This humble, one-room cabin sits near the present-day trailhead for the hike to Delicate Arch. Visitors regularly peer through the doorway and wonder aloud, "Who lived here... and how?... And why?"
In 1898, a nagging leg injury from the Civil War prompted 69-year-old John Wesley Wolfe to leave his home in Ohio and seek a drier climate. He brought his oldest son, Fred, with him out west, and the two settled a 100+-acre property along Salt Wash, just north of the sleepy little village of Moab. The property had fresh water, enough grassland to feed a few head of cattle, and plenty of peace and quiet. For nearly a decade, they lived and worked alone on the remote "Bar DX" ranch.
The scene changed in 1906 when John's daughter, Flora, made the westward trek with her husband, Ed Stanley, and two young children, Esther and Ferol. Appalled by the condition in which her father and brother lived, Flora demanded they build a new cabin with a wooden floor and real windows. John obliged, creating the small (17 x 15 ft / 5.2 x 4.6m) but sturdy cabin made of cottonwood logs that remains in the park to this day. He also constructed a root celler, irrigation dams, and a corral. All six family members lived and slept under the distinctive thatch-and-clay roof for just two years, when the Stanleys resettled in nearby Moab. (That house also remains, a few blocks off Main Street in the center of town.) John, Fred, and all the rest finally returned to Ohio in 1910, where John remained until his death in 1913 at the age of eighty-four.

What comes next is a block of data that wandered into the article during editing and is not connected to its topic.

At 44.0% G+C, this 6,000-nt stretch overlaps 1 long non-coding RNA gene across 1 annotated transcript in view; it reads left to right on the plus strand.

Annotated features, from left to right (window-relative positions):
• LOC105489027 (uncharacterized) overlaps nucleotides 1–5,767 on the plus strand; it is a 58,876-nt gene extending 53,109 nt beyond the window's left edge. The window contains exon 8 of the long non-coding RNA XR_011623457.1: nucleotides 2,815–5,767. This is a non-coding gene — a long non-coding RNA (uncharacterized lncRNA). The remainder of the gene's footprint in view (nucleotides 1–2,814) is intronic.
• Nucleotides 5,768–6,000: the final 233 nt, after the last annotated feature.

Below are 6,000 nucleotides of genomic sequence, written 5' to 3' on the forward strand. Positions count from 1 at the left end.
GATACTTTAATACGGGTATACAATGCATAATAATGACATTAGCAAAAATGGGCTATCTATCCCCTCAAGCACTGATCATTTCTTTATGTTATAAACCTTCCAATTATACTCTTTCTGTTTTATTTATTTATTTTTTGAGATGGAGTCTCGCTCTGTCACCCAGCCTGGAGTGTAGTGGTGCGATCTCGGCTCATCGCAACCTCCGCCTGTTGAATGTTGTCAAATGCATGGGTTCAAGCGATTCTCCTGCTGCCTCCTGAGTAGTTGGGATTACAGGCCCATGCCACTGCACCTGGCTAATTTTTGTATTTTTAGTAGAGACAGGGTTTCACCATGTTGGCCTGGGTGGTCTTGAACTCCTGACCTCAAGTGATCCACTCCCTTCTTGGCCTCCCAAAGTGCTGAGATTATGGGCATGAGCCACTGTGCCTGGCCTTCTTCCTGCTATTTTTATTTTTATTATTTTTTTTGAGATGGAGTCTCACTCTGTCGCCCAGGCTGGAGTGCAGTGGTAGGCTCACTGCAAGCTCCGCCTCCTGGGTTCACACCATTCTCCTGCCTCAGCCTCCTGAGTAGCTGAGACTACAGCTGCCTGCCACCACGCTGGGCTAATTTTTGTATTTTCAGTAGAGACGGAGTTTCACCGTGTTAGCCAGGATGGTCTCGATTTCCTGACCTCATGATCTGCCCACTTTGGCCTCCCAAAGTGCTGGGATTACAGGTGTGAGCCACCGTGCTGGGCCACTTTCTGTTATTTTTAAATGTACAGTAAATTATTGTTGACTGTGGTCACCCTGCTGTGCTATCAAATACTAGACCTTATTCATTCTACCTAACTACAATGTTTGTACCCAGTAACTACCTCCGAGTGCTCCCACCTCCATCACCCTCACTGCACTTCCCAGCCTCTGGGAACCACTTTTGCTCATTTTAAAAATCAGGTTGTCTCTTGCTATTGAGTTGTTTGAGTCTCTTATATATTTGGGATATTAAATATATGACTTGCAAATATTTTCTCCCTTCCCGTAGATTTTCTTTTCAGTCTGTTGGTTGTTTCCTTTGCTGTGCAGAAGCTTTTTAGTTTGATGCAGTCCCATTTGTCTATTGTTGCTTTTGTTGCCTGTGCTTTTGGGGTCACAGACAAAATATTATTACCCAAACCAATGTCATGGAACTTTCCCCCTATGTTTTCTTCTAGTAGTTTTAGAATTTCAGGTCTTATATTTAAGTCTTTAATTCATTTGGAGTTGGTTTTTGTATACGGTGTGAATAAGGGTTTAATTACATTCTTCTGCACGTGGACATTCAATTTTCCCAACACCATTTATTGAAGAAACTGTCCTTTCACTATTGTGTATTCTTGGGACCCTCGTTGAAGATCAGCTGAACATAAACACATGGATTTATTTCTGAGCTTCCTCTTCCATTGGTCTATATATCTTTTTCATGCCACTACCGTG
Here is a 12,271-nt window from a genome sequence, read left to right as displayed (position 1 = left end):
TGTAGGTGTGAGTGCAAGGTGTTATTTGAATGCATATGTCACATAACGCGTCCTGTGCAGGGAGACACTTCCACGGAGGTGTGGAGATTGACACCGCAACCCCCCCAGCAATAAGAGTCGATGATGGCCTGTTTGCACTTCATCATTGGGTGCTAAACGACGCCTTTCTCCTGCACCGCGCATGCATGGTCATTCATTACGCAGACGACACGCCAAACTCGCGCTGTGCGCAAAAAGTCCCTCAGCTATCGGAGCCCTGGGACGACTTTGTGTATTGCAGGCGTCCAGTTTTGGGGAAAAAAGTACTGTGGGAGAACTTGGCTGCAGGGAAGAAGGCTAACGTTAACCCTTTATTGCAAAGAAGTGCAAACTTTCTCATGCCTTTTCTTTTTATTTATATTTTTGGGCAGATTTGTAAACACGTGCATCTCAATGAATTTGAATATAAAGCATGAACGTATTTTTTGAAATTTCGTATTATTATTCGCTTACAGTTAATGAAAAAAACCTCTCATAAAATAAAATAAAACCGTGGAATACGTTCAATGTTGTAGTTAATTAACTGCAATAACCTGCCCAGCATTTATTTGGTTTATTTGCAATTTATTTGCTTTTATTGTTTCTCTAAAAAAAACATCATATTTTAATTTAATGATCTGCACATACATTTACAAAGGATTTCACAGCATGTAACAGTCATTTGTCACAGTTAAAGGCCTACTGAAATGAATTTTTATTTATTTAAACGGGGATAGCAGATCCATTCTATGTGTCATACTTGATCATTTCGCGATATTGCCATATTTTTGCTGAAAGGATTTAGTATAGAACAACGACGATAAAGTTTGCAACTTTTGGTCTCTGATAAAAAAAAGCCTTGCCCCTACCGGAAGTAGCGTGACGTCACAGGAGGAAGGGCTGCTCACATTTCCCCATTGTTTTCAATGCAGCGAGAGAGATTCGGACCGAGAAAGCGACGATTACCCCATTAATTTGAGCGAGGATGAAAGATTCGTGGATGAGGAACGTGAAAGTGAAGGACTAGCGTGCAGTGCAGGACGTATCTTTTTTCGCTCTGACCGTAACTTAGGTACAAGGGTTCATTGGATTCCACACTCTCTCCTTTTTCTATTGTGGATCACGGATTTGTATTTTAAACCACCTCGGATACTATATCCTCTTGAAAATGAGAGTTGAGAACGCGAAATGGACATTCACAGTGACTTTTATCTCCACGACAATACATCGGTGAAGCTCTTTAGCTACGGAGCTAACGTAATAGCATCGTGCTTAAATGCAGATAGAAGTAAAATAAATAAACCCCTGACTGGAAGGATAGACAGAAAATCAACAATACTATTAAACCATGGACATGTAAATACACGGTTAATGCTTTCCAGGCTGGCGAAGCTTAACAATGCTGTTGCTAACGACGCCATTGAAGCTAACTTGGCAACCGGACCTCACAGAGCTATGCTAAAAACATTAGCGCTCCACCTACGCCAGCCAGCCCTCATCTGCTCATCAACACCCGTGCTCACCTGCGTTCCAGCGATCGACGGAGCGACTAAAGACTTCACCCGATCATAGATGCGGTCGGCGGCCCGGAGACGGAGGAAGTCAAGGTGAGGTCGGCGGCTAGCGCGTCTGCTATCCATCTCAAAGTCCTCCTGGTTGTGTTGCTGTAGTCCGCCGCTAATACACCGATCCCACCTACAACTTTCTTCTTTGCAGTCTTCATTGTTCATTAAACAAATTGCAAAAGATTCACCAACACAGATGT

The cabin passed through several more hands, including J. Marvin Turnbow (pictured above), the first custodian of Arches National Monument. The final private owner, Emmett Elizondo, sold the property to the U.S. government for inclusion in the monument. Wolfe Ranch and surrounding acreage were listed on the National Register of Historic Places in 1975.
Did You Know?
Pinyon trees do not produce pine nuts every year. These delicious nuts can only be harvested every three to seven years. This irregular schedule prevents animals from adapting to an abundance of pine nuts and guarantees that at least some nuts will become new trees instead of a quick meal.